Wherever workers appeared to gather signatures for the initiative petition to bar state affirmative programs in Missouri, chances are that someone from the WeCAN organization was standing by with a counter-argument against the petition.
This unusual strategy for defeating a petition before it gets on the ballot apparently succeeded. Organizers of the Missouri Civil Rights Initiative announced over the weekend that they lacked sufficient signatures to get their anti-affirmative action proposal on the ballot. They had gathered 170,000 signatures -- more than the 140,000 to 150,000 that were needed, according to the AP. But thousands of signatures are typically disqualified.
That proposed constitutional amendment was one of two major initiatives that won't be on the state ballot because sponsors missed Sunday's deadline for submitting initiative petitions. The other was a proposed constitutional amendment to bar some types of embryonic stem-cell research, which had just garnered constitutional protection under Amendment 2 in 2006.
Sponsors of that initiative say court maneuvers, rather than an inability to collect valid signatures, thwarted their effort to put the issue on the ballot.
Backers of both the civil-rights and stem-cell proposals said they would try again in 2010. Both groups also assailed Missouri Secretary of State Robin Carnahan, charging that her delay in approving the ballot language prevented backers from collecting sufficient signatures.
Terry Jones, a political scientist at the University of Missouri at St. Louis, says proponents of these measures were being honest as far as saying why their initiatives didn't meet the ballot deadline. But he says the explanations don't tell the whole story. Jones says the initiative petition process is facing new efforts that focus on keeping items off the ballot.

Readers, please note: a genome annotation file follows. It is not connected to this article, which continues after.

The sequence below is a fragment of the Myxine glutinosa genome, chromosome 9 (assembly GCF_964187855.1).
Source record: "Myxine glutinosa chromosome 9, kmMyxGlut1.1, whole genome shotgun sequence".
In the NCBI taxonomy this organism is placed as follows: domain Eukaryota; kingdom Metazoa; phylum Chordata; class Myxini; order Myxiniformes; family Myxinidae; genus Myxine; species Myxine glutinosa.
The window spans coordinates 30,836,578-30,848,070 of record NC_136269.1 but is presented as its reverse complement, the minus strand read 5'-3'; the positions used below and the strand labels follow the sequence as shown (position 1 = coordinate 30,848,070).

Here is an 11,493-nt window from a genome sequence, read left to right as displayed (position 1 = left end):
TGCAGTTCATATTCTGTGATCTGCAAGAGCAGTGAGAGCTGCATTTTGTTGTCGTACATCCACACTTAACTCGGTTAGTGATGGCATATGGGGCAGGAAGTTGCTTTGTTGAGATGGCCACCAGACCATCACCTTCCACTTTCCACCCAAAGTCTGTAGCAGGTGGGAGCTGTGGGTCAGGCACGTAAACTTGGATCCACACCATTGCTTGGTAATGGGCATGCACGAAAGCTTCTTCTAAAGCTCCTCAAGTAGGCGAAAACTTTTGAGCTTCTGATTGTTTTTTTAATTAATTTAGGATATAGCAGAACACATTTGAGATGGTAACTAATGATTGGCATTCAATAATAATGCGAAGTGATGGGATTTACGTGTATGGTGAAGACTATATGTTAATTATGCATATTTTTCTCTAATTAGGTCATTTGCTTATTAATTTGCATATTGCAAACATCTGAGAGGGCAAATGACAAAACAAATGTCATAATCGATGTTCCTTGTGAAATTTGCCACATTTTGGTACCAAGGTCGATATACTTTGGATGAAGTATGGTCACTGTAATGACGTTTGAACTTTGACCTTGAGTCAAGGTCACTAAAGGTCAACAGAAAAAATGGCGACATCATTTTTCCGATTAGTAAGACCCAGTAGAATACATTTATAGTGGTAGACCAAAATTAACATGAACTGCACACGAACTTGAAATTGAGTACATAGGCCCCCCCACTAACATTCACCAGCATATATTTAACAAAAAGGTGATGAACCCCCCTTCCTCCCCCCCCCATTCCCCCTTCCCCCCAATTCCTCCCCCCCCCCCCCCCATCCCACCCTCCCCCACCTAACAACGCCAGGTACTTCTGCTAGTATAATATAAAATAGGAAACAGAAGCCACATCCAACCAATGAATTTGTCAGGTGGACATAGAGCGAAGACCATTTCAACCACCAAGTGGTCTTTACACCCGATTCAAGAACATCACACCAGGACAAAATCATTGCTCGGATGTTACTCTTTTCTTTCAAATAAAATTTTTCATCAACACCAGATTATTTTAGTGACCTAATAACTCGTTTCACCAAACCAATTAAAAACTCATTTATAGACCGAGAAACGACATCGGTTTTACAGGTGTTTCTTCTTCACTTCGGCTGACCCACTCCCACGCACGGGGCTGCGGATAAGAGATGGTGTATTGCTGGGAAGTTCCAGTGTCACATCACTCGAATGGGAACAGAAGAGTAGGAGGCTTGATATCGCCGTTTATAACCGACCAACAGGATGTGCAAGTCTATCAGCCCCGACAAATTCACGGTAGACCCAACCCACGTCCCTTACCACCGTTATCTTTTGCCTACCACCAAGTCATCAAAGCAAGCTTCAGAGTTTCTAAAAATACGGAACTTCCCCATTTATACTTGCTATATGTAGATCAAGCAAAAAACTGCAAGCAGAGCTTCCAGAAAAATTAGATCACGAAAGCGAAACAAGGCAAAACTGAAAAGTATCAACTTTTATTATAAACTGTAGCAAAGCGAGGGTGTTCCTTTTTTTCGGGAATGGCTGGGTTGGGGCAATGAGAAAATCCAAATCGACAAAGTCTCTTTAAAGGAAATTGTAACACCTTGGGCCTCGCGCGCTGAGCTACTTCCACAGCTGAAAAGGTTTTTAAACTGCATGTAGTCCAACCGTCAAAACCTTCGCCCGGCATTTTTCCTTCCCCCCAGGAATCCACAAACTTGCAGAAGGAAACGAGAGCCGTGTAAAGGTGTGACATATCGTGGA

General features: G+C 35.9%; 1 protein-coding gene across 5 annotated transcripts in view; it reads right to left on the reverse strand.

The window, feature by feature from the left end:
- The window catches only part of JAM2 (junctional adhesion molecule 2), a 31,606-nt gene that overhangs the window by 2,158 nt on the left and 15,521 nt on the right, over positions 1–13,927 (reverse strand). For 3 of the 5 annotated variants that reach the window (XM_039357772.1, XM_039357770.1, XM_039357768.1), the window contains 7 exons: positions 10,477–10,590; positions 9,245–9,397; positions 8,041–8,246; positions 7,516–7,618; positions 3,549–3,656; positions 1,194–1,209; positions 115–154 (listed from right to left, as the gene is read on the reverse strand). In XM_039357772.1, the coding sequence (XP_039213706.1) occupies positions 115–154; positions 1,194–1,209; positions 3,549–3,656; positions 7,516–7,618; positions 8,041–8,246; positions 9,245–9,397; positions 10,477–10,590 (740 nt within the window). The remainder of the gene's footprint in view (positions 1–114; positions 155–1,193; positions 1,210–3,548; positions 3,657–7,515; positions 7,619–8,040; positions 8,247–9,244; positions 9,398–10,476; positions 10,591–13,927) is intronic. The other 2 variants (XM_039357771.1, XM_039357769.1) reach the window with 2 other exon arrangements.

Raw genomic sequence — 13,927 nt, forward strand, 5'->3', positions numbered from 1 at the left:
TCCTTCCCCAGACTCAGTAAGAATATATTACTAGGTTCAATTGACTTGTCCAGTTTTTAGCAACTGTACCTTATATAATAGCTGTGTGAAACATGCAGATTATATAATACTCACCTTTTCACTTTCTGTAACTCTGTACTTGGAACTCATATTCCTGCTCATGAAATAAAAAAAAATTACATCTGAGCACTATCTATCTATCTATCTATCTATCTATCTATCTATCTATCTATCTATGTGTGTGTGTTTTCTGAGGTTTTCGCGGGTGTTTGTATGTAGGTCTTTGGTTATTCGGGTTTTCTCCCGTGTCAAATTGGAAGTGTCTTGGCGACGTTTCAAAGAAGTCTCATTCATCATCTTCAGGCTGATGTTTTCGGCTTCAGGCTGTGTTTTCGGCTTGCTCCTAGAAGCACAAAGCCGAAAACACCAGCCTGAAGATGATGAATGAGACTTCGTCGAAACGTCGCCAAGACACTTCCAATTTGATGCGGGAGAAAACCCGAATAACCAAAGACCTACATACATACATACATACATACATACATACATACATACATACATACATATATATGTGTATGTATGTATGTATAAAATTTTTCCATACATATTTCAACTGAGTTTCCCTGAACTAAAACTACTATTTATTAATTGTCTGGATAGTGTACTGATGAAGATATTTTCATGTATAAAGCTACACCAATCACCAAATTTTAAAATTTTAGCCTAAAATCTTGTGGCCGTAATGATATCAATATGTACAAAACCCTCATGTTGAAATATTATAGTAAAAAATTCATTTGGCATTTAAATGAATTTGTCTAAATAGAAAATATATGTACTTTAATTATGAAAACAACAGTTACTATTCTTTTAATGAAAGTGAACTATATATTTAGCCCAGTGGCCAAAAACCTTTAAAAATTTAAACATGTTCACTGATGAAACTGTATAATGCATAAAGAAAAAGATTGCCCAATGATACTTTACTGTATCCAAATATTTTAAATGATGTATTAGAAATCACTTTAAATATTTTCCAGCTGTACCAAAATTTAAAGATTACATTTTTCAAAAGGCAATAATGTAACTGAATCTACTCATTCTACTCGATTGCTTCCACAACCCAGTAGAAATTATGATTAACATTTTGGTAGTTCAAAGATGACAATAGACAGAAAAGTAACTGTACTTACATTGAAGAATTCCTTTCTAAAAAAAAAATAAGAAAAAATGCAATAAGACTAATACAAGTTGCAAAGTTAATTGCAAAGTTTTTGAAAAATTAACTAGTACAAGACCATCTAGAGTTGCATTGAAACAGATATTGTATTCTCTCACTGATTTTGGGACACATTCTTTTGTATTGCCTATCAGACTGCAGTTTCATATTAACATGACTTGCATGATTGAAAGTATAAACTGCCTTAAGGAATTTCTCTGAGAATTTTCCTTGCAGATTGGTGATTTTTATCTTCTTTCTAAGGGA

"They are saying, 'Let's not wait until it gets on the ballot; let's try to stop it now.' That's the easiest way to defeat it," Jones says. In the case of the civil rights initiative, Jones said it didn't hurt to have a friendly secretary of state "who was not willing to accept ballot language that won in California and Michigan."
Aside from California (where Ward Connerly rose to prominence with a measure designed to overturn affirmative action), Washington and Michigan already have approved anti-affirmation action ballot measures. Similar measures are being sought in Arizona, Colorado, Oklahoma and Nebraska.
State campaign finance reports for April 15 showed that Connerly's group, the Missouri Civil Rights Initiative Committee, had raised $160,000 and spent $153,000. All but $250 came from a Sacramento CA organization called the American Civil Rights Committee Super Tuesday for Equal Rights. Most of the money went to National Ballot Access of Lawrenceville, GA, to pay workers to gather signatures. During that period, Tim Asher, leader of the Missouri campaign, was reimbursed about $4,000 for travel.
What was unique about the Missouri fight over the measure funded by Connerly was the group formed to defeat it, Jones said. WeCAN is a coalition of community, labor, religious, education and business groups. WeCAN collected $77,500, and it spent $21,900, according to its campaign finance report for April 15. The spending was mainly for canvassing and travel. All the contributions apparently came from individuals and organizations in Missouri.
Among those disappointed that the anti-stem-cell initiative didn’t get on the ballot is Rep. Jim Lembke, R-St. Louis County. “First it was challenged by the secretary of state,” he notes. “The language (approved for the ballot) was indefensible in terms of what the petition was trying to accomplish.” Because the issue ended up in the Missouri Court of Appeals, Lembke said proponents “didn’t have time to collect signatures. It had nothing to do with money. We just didn’t have time. I was very disappointed because people who we are against have really dictated the discussion about the direction of research.”
The Archdiocese of St. Louis provided the elephant's share of money to Cures Without Cloning, the group behind the petition drive. The group received $27,545 for the period ending April 15. Of that amount, $25,000 came from the archdiocese.
On the other hand, opponents of the measure said they acted to keep in place the constitutional amendment that forbade state lawmakers to curtail any stem cell research allowed by federal law.
By the same token, opponents of the Connerly-inspired measure said they were motivated to act because the proposal amounted to ending affirmative action. In a statement, WeCAN said affirmative action was the best way to create “an equal playing field for women and racial minorities.”